The inspiration stems from a problem set in the 6.046 Design and Analysis of Algorithms class last semester. The problem makes up a social media website for the less amicable, where instead of making friends, users designate "enemies." Such "abomination" relationship is encoded in a graph and we are asked to test whether the old adage “an enemy of an enemy is a friend” applies. In particular, we are asked to find an efficient algorithm to determine if the graph is bipartite, which indicates the existence of two cliches (i.e. no two users in the same cliche are enemies).

What it does

We built "Fakebook" as a parody of Facebook. Fakebook allows users to create a personal account, search and choose objects (food, activities, anything) they hate, and "hate" (instead of befriend) people (other Fakebook users) they know. In response to Facebook's recent campaign "The best part of Facebook isn't on Facebook. It's when it helps us get together.", we want Fakebook to convey an counterargument and raise awareness about "the worst part of Facebook": in the deeper level, social media estranges people of modern age and provokes unhealthy, ungenuine, and fake social relationships.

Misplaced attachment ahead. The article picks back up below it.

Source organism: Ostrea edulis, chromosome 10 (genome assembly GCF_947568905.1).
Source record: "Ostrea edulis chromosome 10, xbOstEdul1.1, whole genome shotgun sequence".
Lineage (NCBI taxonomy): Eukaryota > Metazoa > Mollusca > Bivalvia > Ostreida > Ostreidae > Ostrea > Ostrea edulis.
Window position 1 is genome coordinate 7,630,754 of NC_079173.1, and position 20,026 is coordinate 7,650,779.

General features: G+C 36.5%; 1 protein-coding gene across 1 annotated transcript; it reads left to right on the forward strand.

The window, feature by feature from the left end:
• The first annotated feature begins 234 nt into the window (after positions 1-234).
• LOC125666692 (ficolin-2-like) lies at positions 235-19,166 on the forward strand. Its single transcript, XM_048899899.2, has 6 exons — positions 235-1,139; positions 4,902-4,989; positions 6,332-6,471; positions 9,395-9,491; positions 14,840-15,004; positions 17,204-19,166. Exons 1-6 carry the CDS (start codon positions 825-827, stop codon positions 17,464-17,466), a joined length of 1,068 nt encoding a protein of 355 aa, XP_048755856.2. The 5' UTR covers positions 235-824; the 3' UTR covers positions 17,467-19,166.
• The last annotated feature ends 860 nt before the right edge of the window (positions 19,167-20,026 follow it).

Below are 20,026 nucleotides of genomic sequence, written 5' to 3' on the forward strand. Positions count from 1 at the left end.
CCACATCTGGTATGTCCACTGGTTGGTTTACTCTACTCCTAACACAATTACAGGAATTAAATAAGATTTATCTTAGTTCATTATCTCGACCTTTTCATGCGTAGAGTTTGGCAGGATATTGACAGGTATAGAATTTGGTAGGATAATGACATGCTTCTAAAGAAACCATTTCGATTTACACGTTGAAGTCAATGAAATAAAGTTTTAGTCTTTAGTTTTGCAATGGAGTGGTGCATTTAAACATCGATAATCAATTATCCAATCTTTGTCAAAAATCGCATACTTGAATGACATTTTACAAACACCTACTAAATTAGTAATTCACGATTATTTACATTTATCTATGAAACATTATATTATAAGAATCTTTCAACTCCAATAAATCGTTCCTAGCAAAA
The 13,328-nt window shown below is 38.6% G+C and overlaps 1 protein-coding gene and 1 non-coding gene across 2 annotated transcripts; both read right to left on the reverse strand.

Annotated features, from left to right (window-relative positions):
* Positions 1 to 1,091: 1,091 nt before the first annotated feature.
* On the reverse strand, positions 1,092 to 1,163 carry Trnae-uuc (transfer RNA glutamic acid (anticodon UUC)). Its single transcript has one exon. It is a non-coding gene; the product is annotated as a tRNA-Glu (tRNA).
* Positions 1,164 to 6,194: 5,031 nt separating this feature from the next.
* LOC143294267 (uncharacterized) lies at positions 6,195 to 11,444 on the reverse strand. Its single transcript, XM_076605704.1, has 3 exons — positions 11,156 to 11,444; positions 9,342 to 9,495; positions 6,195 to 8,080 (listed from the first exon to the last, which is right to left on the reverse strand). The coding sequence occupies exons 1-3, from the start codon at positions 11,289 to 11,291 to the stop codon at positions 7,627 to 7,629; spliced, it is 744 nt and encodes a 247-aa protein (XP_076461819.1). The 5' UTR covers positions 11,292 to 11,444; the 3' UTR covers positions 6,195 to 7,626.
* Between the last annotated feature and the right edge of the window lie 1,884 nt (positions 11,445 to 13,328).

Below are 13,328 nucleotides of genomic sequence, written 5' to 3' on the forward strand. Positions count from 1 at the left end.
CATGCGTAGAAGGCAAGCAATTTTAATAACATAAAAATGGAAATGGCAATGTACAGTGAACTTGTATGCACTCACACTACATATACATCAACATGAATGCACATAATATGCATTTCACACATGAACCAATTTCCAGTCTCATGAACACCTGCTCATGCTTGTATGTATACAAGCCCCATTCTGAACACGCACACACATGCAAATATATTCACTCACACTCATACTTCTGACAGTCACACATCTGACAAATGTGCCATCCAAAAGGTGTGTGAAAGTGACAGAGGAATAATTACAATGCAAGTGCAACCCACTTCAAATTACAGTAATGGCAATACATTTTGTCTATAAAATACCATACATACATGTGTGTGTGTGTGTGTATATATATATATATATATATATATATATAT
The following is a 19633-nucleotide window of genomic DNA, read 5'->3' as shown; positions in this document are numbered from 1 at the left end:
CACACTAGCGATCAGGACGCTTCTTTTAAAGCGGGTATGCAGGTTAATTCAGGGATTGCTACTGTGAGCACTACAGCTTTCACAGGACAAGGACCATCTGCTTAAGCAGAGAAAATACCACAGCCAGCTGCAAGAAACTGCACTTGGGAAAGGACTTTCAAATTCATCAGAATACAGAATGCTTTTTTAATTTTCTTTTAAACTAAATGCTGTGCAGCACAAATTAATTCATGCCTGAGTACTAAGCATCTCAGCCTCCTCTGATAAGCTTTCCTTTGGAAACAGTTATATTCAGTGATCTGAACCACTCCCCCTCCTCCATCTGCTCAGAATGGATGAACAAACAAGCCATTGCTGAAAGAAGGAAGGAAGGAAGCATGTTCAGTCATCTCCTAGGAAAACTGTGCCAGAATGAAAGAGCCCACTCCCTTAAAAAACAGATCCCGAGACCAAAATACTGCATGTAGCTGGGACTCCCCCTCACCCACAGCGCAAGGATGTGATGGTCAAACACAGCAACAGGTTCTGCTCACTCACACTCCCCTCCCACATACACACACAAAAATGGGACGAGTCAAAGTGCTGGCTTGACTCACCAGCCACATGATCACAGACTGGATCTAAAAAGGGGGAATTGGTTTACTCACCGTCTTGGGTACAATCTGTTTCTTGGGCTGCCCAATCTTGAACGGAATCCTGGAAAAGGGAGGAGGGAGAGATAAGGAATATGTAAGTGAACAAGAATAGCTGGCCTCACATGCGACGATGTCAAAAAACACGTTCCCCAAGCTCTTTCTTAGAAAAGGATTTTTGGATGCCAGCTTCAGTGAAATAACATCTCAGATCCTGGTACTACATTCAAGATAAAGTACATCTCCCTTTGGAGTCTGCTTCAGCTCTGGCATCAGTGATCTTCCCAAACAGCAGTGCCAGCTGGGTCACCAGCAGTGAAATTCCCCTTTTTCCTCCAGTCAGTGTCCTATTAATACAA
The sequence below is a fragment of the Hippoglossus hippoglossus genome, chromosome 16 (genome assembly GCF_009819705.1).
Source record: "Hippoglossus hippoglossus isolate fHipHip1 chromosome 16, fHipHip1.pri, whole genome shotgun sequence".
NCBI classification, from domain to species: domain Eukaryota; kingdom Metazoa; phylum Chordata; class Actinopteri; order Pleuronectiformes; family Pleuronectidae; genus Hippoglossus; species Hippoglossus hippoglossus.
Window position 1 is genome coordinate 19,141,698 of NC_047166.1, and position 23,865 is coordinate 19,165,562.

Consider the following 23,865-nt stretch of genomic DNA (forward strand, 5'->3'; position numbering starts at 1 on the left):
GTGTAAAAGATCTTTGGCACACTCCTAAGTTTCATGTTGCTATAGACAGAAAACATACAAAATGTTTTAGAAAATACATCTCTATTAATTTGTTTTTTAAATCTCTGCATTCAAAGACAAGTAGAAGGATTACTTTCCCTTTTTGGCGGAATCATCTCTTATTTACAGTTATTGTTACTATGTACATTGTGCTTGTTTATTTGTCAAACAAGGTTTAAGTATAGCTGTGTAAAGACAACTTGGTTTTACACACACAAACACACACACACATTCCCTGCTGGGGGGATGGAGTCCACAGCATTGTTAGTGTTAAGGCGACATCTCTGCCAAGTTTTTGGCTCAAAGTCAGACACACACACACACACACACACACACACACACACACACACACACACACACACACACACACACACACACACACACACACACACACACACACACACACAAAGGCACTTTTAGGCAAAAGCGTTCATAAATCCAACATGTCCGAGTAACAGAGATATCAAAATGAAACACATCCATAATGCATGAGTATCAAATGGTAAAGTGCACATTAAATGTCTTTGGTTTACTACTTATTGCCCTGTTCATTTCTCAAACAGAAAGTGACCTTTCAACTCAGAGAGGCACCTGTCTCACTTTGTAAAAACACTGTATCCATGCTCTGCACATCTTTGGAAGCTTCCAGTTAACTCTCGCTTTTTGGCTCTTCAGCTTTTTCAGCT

How we built it

We built the framework and back end with ruby-on-rail and postgresql as the database, and the front end with react.js. The webpage is intended to be similar to Facebook as a mockery. The features we have implemented include:

  • Sign up and log in page
  • Each user's personalized main page, where objects you may hate pop up in icon view with photo and description. User can click on the icon, "hate" it, or redirect to the object page.
  • Each object's page where you can comment (reasons why you hate it or any strong opinion you have), and view anonymous comments from other users who also hate it.
  • (hopefully will finish soon) Each user can view other user's page (with limited information) and "hate" them.

Challenges we ran into

Integrating back end and front end is a pain. Interaction between the two through CSRF permissions sending http requests is particularly challenging.

Accomplishments that we're proud of

We coded a webpage that highly resembles Facebook FROM SCRATCH in just 24 hours! Isn't this exciting!

What we learned

  • Developing front end and back end completely by ourselves.
  • Exploring new features of react, css, ruby-on-rails that we have not seen before.
  • Miscellaneous coding tricks here and there.

What's next for Fakebook

We have a lot more features in mind, such as emphasizing its "social media" function by automatically "befriend" two people who hate the same things and provide a "friendship index" proportional to how much they hate things in common. But after all, Fakebook is meant for fun and mockery - despite the surge of virtual social media world, we want to remind everyone to go back to the realistic world and be sincere!!

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